According to a new analysis commissioned by the World Health Organization, a diet with more fiber and whole grains can reduce the risk of death and disease.
The researchers found that rates of chronic diseases, such as heart disease, cancer and diabetes, were lower among people with lower dietary fiber and whole grain intakes than those whose diet was higher. low in fiber and whole grains.
"Our results provide compelling evidence that nutritional guidelines focus on increasing dietary fiber and replacing refined grains with whole grains.This reduces the risk of incidence and mortality associated with a wide range of dietary choices. range of important diseases, "said one of the study's authors, Jim Mann, in a statement. .
A high-fiber diet was associated with a 15 to 31% reduction in the risk of death and illness. This means 13 fewer deaths and six fewer cases of coronary heart disease, per 1,000 study participants.
People with a diet rich in whole grains enjoyed similar benefits, with a risk reduction of 13 to 33%, which translates into 26 fewer deaths and seven cases of coronary heart disease.
The study, published Thursday in the peer-reviewed medical journal The Lancet, suggests eating at least 25 to 29 grams of dietary fiber a day to get these health benefits. Higher intakes could produce more benefits.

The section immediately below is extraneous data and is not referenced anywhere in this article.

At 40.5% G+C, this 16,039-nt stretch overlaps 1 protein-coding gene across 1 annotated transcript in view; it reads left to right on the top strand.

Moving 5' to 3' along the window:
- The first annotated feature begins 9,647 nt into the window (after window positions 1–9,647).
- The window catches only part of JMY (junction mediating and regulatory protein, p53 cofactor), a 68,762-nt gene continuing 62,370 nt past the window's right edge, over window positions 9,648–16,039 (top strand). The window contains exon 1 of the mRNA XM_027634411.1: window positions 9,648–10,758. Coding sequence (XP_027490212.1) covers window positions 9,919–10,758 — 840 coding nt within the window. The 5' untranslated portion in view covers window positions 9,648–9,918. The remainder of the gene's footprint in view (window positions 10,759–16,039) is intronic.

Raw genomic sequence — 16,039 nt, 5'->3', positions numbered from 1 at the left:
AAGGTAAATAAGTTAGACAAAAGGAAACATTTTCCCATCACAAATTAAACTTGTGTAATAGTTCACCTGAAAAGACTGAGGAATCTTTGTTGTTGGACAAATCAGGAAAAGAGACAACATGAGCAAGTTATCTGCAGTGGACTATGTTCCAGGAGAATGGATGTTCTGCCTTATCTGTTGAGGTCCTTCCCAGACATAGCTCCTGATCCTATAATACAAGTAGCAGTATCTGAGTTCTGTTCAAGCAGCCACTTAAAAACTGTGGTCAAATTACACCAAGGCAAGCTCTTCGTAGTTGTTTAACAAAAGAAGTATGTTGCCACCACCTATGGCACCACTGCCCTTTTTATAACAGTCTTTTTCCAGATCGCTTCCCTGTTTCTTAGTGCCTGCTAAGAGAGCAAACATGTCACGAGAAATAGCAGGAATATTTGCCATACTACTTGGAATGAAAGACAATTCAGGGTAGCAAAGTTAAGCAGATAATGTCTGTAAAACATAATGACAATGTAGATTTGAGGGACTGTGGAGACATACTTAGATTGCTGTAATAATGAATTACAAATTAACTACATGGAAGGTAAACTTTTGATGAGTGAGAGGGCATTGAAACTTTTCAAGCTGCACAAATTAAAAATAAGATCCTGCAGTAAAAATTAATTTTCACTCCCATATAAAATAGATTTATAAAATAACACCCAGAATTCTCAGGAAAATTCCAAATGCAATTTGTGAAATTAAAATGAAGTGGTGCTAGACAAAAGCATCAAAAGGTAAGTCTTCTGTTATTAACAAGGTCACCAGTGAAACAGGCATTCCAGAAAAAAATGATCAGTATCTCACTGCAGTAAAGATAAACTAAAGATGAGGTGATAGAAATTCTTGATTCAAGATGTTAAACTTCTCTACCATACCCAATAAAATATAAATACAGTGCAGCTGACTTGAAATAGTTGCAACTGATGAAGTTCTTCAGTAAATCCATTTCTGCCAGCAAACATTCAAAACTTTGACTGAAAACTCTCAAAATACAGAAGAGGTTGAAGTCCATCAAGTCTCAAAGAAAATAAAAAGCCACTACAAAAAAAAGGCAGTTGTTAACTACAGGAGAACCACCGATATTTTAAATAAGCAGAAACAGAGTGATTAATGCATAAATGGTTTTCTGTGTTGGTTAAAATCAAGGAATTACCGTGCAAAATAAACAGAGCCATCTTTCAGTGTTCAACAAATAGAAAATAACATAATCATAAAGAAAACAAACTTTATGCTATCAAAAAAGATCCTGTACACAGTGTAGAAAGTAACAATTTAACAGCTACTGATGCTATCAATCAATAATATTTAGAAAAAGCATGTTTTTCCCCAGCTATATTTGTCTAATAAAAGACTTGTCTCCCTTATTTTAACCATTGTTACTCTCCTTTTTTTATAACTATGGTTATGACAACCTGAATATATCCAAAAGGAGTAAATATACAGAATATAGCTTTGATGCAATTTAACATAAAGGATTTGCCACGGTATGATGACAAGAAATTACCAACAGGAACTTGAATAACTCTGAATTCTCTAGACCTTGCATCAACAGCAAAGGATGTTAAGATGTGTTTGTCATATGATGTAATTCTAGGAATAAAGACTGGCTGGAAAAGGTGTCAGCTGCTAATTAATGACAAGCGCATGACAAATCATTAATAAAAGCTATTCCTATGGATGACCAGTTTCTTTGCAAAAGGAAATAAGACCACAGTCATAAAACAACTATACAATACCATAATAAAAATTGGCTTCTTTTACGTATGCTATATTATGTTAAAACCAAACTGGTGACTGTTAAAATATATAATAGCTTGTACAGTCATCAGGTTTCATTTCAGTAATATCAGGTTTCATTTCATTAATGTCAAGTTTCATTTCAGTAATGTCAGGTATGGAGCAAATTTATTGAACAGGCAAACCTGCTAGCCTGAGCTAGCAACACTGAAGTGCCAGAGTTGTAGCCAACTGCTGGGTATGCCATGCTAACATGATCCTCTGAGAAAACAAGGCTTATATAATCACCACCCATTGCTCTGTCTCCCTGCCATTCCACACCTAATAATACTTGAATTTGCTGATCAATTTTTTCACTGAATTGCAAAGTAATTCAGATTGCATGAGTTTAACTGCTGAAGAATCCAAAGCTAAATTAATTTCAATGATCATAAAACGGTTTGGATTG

All 8 grams of dietary fiber per day, deaths and cases of coronary heart disease, type 2 diabetes and colorectal cancer are decreasing by 5 to 27%, said the authors in a statement. Each additional 15 grams of whole grain per day meant a 2 to 19 percent decrease in the number of deaths and cases of coronary artery disease, type 2 diabetes, and colorectal cancer.
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To conduct their research, scientists examined 185 observational studies and 58 clinical trials conducted over nearly 40 years.
However, the authors note that too much fiber could have adverse effects in people whose diets are low in iron and minerals. The increase in whole grain consumption could also be negative for people with low iron intake, according to the study.
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